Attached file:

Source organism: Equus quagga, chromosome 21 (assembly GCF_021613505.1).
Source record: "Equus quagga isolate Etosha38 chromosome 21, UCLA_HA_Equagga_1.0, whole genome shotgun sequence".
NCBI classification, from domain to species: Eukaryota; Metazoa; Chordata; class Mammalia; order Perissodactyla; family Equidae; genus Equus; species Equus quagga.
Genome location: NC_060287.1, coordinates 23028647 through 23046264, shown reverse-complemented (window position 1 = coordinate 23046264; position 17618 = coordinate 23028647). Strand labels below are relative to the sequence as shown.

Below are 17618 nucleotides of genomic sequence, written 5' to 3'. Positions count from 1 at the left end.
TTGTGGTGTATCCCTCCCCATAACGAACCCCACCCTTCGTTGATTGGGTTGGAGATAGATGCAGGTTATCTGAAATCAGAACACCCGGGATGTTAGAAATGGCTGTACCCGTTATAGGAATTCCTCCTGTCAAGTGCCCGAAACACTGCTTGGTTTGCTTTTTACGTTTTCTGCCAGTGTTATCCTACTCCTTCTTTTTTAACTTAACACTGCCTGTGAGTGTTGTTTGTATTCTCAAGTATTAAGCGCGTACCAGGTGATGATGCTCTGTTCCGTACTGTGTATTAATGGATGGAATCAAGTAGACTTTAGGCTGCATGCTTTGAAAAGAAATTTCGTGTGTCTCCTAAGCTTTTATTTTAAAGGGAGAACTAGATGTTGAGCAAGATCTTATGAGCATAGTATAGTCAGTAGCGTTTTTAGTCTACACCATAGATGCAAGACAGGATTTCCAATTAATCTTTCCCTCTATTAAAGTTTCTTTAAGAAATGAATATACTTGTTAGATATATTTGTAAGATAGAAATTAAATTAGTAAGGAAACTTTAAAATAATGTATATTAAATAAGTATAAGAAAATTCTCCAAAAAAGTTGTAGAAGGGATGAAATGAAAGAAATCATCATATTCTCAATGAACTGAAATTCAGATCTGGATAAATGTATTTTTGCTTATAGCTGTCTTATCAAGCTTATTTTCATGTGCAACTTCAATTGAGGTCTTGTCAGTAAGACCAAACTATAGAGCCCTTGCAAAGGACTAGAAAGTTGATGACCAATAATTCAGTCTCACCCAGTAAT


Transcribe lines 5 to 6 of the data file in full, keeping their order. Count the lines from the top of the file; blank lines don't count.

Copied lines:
Below are 17618 nucleotides of genomic sequence, written 5' to 3'. Positions count from 1 at the left end.
TTGTGGTGTATCCCTCCCCATAACGAACCCCACCCTTCGTTGATTGGGTTGGAGATAGATGCAGGTTATCTGAAATCAGAACACCCGGGATGTTAGAAATGGCTGTACCCGTTATAGGAATTCCTCCTGTCAAGTGCCCGAAACACTGCTTGGTTTGCTTTTTACGTTTTCTGCCAGTGTTATCCTACTCCTTCTTTTTTAACTTAACACTGCCTGTGAGTGTTGTTTGTATTCTCAAGTATTAAGCGCGTACCAGGTGATGATGCTCTGTTCCGTACTGTGTATTAATGGATGGAATCAAGTAGACTTTAGGCTGCATGCTTTGAAAAGAAATTTCGTGTGTCTCCTAAGCTTTTATTTTAAAGGGAGAACTAGATGTTGAGCAAGATCTTATGAGCATAGTATAGTCAGTAGCGTTTTTAGTCTACACCATAGATGCAAGACAGGATTTCCAATTAATCTTTCCCTCTATTAAAGTTTCTTTAAGAAATGAATATACTTGTTAGATATATTTGTAAGATAGAAATTAAATTAGTAAGGAAACTTTAAAATAATGTATATTAAATAAGTATAAGAAAATTCTCCAAAAAAGTTGTAGAAGGGATGAAATGAAAGAAATCATCATATTCTCAATGAACTGAAATTCAGATCTGGATAAATGTATTTTTGCTTATAGCTGTCTTATCAAGCTTATTTTCATGTGCAACTTCAATTGAGGTCTTGTCAGTAAGACCAAACTATAGAGCCCTTGCAAAGGACTAGAAAGTTGATGACCAATAATTCAGTCTCACCCAGTAAT